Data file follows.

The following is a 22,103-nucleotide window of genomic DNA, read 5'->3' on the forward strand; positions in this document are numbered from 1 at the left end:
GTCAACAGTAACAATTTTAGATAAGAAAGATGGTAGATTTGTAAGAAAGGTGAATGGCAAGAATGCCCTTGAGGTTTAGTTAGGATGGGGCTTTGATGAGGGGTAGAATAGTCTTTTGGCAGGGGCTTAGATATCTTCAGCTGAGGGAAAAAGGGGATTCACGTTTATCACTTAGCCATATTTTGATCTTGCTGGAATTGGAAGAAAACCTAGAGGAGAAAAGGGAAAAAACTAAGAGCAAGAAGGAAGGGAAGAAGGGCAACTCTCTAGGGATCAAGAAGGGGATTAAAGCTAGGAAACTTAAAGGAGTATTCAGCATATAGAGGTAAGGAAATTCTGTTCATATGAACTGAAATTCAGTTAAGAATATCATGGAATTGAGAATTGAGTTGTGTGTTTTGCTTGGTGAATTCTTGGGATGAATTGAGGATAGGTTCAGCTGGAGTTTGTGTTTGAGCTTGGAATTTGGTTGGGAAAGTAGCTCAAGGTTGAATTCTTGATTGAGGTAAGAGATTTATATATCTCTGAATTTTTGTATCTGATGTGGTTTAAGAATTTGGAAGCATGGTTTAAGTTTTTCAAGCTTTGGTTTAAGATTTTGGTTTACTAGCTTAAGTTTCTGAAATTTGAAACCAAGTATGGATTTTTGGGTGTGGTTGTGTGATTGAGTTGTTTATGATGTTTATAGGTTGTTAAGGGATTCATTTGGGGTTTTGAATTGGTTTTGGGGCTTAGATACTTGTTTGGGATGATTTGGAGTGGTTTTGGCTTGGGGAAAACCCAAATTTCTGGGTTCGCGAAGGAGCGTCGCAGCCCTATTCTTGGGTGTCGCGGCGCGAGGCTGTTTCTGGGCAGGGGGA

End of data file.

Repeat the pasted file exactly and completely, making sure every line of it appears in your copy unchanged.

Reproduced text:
The following is a 22,103-nucleotide window of genomic DNA, read 5'->3' on the forward strand; positions in this document are numbered from 1 at the left end:
GTCAACAGTAACAATTTTAGATAAGAAAGATGGTAGATTTGTAAGAAAGGTGAATGGCAAGAATGCCCTTGAGGTTTAGTTAGGATGGGGCTTTGATGAGGGGTAGAATAGTCTTTTGGCAGGGGCTTAGATATCTTCAGCTGAGGGAAAAAGGGGATTCACGTTTATCACTTAGCCATATTTTGATCTTGCTGGAATTGGAAGAAAACCTAGAGGAGAAAAGGGAAAAAACTAAGAGCAAGAAGGAAGGGAAGAAGGGCAACTCTCTAGGGATCAAGAAGGGGATTAAAGCTAGGAAACTTAAAGGAGTATTCAGCATATAGAGGTAAGGAAATTCTGTTCATATGAACTGAAATTCAGTTAAGAATATCATGGAATTGAGAATTGAGTTGTGTGTTTTGCTTGGTGAATTCTTGGGATGAATTGAGGATAGGTTCAGCTGGAGTTTGTGTTTGAGCTTGGAATTTGGTTGGGAAAGTAGCTCAAGGTTGAATTCTTGATTGAGGTAAGAGATTTATATATCTCTGAATTTTTGTATCTGATGTGGTTTAAGAATTTGGAAGCATGGTTTAAGTTTTTCAAGCTTTGGTTTAAGATTTTGGTTTACTAGCTTAAGTTTCTGAAATTTGAAACCAAGTATGGATTTTTGGGTGTGGTTGTGTGATTGAGTTGTTTATGATGTTTATAGGTTGTTAAGGGATTCATTTGGGGTTTTGAATTGGTTTTGGGGCTTAGATACTTGTTTGGGATGATTTGGAGTGGTTTTGGCTTGGGGAAAACCCAAATTTCTGGGTTCGCGAAGGAGCGTCGCAGCCCTATTCTTGGGTGTCGCGGCGCGAGGCTGTTTCTGGGCAGGGGGA